Summary: The Book of Romans is a passionate defense of the gospel. This sermon is an introduction to a 12-part series on the first 8 chapters of the book of Romans.

The Book of Romans Series – Sermon # 1 – Romans 1:1-17 – “Not Ashamed of the Gospel”

A while back a bunch of us got together for a CATM Academy course called Movie Making 101. When the class was gathered I simply introduced the course by saying that we had an opportunity to tell a story. What story do we want to tell? And the people in the class talked back and forth for some time. After a few meetings it became clear that the class wanted to tell a story about Someone who had radically impacted each person’s life for the good. We wanted to tell a story about Jesus. We wanted people to somehow experience, by watching our story, something of what happens when a life is touched by God. We wanted to tell a story to show the kind of difference Jesus actually makes in a person’s life. We wanted it to ring true, and we were ok if was kinda gritty.

To make a long story short, here is the result of Movie Making 101.

Play God’s iPod

Jesus touches lives. Jesus heals. Jesus reclaims us when we have gone astray. Jesus gives us courage and power to make essential changes in our lives. Jesus restores self-respect. Jesus remakes us…when He gets a hold of us.

Those in this room today who follow Jesus each have a story, a personal testimony, about how life is truly different because we have been touched, we have been changed by Jesus. I’m not talking about religion changing anyone. I’m not sure religion itself does much. But Jesus. It is powerfully hard to deny the experience of so many people whose existence has been altered for the good because of Him.

Over the summer we looked at the book of Galatians and I hope we got a sense of its author Paul…how he had been transformed from someone who was diligently religious into someone whose whole life was characterized by passion for Jesus.

Today we begin a look at a book, a letter actually, that the Apostle Paul wrote to Christians living in Rome. He wrote the book around 57 AD, or some 20 years after the Easter event…the crucifixion and…surprise!...resurrection of Jesus. We’ll be taking our time going through the Book of Romans – 12 weeks in fact. For those interested, this series on Romans is also a CATM Academy course, as we’ve already seen. If you choose to take the course, it means submitting weekly one-page reflections on the passage we study together each week. You’ll get feedback on your reflections from yours truly.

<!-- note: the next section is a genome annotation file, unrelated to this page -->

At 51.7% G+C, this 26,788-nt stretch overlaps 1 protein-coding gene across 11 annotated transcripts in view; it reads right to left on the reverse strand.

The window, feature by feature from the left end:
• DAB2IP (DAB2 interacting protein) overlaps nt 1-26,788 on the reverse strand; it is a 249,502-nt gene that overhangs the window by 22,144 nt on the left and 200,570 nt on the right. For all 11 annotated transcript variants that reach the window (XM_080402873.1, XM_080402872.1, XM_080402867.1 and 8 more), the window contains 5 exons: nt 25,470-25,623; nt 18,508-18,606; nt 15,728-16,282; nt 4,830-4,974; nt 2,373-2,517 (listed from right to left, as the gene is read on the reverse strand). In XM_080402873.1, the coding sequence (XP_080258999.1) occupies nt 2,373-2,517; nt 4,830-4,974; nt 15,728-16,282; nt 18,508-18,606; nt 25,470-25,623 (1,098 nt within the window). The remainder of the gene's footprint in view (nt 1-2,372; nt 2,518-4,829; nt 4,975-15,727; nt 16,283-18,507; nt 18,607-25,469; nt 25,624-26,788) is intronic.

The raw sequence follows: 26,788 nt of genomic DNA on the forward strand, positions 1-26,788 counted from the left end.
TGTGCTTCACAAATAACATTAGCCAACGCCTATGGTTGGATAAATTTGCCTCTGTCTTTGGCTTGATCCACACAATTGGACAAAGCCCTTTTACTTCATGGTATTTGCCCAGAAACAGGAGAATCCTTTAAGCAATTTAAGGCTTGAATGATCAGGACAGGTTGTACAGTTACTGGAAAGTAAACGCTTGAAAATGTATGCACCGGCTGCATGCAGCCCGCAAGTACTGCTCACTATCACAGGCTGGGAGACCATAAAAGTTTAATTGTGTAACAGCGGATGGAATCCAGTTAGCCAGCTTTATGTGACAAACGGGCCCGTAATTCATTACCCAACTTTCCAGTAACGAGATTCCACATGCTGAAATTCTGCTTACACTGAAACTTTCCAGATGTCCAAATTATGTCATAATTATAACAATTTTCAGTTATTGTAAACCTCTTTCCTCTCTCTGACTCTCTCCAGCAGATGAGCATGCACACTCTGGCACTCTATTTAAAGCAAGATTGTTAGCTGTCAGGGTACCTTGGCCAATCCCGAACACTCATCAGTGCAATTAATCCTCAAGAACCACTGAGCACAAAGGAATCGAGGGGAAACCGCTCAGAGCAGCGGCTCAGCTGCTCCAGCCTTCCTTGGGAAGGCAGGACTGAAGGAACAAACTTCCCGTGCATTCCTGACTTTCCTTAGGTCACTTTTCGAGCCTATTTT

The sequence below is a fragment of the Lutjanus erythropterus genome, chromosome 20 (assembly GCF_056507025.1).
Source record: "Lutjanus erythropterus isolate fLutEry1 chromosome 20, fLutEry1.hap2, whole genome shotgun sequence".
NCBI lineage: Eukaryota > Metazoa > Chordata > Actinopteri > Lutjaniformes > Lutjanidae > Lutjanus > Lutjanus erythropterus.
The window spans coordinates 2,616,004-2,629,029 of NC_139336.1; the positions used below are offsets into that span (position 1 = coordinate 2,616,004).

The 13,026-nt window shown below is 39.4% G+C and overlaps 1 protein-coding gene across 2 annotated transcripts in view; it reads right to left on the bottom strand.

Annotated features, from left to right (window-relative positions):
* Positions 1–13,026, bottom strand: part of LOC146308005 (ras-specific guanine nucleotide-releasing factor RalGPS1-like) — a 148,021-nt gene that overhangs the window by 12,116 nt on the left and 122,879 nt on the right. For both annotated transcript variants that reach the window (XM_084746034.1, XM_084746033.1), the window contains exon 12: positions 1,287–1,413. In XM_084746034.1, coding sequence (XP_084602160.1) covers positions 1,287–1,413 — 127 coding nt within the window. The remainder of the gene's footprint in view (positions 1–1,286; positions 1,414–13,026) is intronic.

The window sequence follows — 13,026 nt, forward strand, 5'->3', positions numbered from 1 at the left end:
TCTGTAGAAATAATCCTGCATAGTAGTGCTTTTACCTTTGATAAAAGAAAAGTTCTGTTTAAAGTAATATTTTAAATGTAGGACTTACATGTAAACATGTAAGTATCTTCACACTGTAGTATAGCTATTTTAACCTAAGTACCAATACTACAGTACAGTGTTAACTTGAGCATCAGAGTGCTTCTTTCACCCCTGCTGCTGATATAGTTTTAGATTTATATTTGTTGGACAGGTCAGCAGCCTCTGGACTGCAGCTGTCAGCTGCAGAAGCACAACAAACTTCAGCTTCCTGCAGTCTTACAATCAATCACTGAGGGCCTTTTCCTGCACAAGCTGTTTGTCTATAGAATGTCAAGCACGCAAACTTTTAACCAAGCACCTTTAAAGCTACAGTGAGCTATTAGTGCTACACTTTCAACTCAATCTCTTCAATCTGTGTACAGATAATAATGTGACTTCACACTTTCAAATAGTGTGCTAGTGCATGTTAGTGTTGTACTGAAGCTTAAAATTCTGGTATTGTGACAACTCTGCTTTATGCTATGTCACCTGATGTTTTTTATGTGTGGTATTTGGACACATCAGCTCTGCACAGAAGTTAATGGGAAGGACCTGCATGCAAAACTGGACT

Even if you don’t want to or can’t take the course, I do want to challenge each and every person here to read through the book of Romans at least twice over the next number of weeks. (Show “Romans Challenge PPT”). Read it slowly and read it prayerfully. Let it simmer and sit with you. You’ll find it worthwhile.

Right now can we stand and read together the first 17 verses of Romans chapter 1. It is on page _____ in the red pew Bibles. Paul writes with passion, so let’s not read in a monotone. Let’s read with gusto.

First, a little background info about the book of Romans. Unlike other books by Paul where he is writing to people who he knows, Paul here is writing to the church in Rome that was planted by another. Paul was an apostle. That’s not a title of authority as much as it is a descriptive word. [ἀðüóôïëïò apostolos]

The word means: “One sent forth as a messenger”. So Paul, as one who was sent by Jesus, had indeed gone out and shared the message of the gospel with many communities, many cities. He had boldly gone where no one had gone before to tell people about Jesus, about the life-change that results when we receive Jesus into our lives. He endured all kinds of hardships for this (you can read about this in the Book of Acts, from chapter 8 onward). He endured hardships, but he successfully planted a whole bunch of churches. Most of his letters are him writing to people that he knew who needed encouragement and further teaching.

But the book of Romans is different. Paul didn’t know them. He hadn’t planted that church. In fact, no one knows who planted the church at Rome. As was the case with the church at Antioch and others, it wasn’t some big name that planted the church at Rome. Just ordinary believers, some of whom may have been present at Pentecost.

But Paul caught wind through people who travelled from town to town of what was happening at the church in Rome, and so he wrote to them to address concerns that had perhaps been brought up, but also he wrote because the Holy Spirit of God directed him. The big picture of course is that this letter to the Romans would become part of the Biblical canon, or the books that the early church agreed should be included as Scripture because it affirmed the common experience and understanding the early church had.

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